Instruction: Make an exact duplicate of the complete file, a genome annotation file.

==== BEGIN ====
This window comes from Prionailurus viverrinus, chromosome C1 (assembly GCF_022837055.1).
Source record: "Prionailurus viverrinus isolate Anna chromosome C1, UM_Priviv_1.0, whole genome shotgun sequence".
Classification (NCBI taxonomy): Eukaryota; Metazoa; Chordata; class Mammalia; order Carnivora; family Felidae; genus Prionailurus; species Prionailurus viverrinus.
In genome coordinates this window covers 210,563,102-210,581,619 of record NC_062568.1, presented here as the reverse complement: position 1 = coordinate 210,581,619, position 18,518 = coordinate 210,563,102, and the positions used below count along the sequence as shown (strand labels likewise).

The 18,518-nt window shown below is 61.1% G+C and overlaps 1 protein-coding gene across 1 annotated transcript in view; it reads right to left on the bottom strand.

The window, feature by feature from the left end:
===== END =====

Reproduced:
This window comes from Prionailurus viverrinus, chromosome C1 (assembly GCF_022837055.1).
Source record: "Prionailurus viverrinus isolate Anna chromosome C1, UM_Priviv_1.0, whole genome shotgun sequence".
Classification (NCBI taxonomy): Eukaryota; Metazoa; Chordata; class Mammalia; order Carnivora; family Felidae; genus Prionailurus; species Prionailurus viverrinus.
In genome coordinates this window covers 210,563,102-210,581,619 of record NC_062568.1, presented here as the reverse complement: position 1 = coordinate 210,581,619, position 18,518 = coordinate 210,563,102, and the positions used below count along the sequence as shown (strand labels likewise).

The 18,518-nt window shown below is 61.1% G+C and overlaps 1 protein-coding gene across 1 annotated transcript in view; it reads right to left on the bottom strand.

The window, feature by feature from the left end: